My husband's mother died nine years ago, and his grandfather died a few months ago. So he is headed back to New Orleans this week to sort through some of his grandparents' "stuff," alongside other family members. We've been talking about this strange process of divvying up an estate, and whether or not material things should matter to us. On the one hand, the material world is not all there is, and if and when we idolize created things rather than worship our Creator, we miss out on the richness and fullness of life that goes beyond matter. On the other hand, God chose to create stuff, and physical objects often matter because they reflect something good and true and beautiful about who God is in and among us. An article and a short film have recently given words to some of my own thoughts about the importance of stuff.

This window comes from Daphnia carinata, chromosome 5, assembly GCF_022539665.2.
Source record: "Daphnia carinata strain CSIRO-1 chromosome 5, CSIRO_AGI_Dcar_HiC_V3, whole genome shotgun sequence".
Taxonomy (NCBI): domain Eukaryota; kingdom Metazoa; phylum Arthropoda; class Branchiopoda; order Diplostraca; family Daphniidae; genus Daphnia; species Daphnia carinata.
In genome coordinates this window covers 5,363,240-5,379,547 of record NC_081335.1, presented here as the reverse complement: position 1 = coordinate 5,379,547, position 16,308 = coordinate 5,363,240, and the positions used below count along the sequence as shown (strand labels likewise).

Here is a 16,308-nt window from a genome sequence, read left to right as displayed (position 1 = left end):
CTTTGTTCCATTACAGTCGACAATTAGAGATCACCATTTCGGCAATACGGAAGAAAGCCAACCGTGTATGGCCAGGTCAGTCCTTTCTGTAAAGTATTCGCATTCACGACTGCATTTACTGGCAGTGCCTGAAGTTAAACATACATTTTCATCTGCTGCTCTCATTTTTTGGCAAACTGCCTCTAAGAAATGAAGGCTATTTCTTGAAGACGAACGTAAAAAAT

In this four minute film, "Furniture Fit for the Kingdom," Harrison Higgins talks about the significance of making furniture that lasts, and in this short essay, "For the Love of the World," Corey Widmer reflects upon John Stott's relationship with creation and his love of birds.
Stuff isn't all that matters. But sometimes the very physical facts of creation–a pierced palm, a bird in flight, a piece of wood, a grandmother's paperweight–can be the things that connect us to eternity.